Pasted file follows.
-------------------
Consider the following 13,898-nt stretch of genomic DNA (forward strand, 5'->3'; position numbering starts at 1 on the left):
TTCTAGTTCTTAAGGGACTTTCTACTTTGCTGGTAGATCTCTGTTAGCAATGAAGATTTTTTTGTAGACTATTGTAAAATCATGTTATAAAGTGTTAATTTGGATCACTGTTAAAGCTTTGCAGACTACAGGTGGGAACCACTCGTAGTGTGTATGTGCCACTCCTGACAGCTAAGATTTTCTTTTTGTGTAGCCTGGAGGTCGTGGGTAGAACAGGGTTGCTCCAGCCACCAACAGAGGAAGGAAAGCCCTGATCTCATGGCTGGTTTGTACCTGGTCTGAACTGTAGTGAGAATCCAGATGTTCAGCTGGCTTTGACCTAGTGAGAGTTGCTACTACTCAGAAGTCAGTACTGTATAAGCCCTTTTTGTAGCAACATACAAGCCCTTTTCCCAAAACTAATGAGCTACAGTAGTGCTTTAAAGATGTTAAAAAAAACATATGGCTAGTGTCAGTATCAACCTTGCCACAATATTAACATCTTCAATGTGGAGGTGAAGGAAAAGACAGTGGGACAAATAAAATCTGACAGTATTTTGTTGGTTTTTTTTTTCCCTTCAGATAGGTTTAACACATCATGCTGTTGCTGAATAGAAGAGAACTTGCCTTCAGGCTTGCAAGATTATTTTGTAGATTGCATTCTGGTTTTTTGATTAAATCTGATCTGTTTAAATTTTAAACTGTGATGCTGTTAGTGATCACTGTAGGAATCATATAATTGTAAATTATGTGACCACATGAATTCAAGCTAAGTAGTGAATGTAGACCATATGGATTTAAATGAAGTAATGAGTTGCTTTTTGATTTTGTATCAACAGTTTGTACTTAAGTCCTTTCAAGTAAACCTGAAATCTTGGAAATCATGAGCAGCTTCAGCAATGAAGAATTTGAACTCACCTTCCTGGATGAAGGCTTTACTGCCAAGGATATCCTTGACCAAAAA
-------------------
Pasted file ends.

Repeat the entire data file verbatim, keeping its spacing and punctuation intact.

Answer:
Consider the following 13,898-nt stretch of genomic DNA (forward strand, 5'->3'; position numbering starts at 1 on the left):
TTCTAGTTCTTAAGGGACTTTCTACTTTGCTGGTAGATCTCTGTTAGCAATGAAGATTTTTTTGTAGACTATTGTAAAATCATGTTATAAAGTGTTAATTTGGATCACTGTTAAAGCTTTGCAGACTACAGGTGGGAACCACTCGTAGTGTGTATGTGCCACTCCTGACAGCTAAGATTTTCTTTTTGTGTAGCCTGGAGGTCGTGGGTAGAACAGGGTTGCTCCAGCCACCAACAGAGGAAGGAAAGCCCTGATCTCATGGCTGGTTTGTACCTGGTCTGAACTGTAGTGAGAATCCAGATGTTCAGCTGGCTTTGACCTAGTGAGAGTTGCTACTACTCAGAAGTCAGTACTGTATAAGCCCTTTTTGTAGCAACATACAAGCCCTTTTCCCAAAACTAATGAGCTACAGTAGTGCTTTAAAGATGTTAAAAAAAACATATGGCTAGTGTCAGTATCAACCTTGCCACAATATTAACATCTTCAATGTGGAGGTGAAGGAAAAGACAGTGGGACAAATAAAATCTGACAGTATTTTGTTGGTTTTTTTTTTCCCTTCAGATAGGTTTAACACATCATGCTGTTGCTGAATAGAAGAGAACTTGCCTTCAGGCTTGCAAGATTATTTTGTAGATTGCATTCTGGTTTTTTGATTAAATCTGATCTGTTTAAATTTTAAACTGTGATGCTGTTAGTGATCACTGTAGGAATCATATAATTGTAAATTATGTGACCACATGAATTCAAGCTAAGTAGTGAATGTAGACCATATGGATTTAAATGAAGTAATGAGTTGCTTTTTGATTTTGTATCAACAGTTTGTACTTAAGTCCTTTCAAGTAAACCTGAAATCTTGGAAATCATGAGCAGCTTCAGCAATGAAGAATTTGAACTCACCTTCCTGGATGAAGGCTTTACTGCCAAGGATATCCTTGACCAAAAA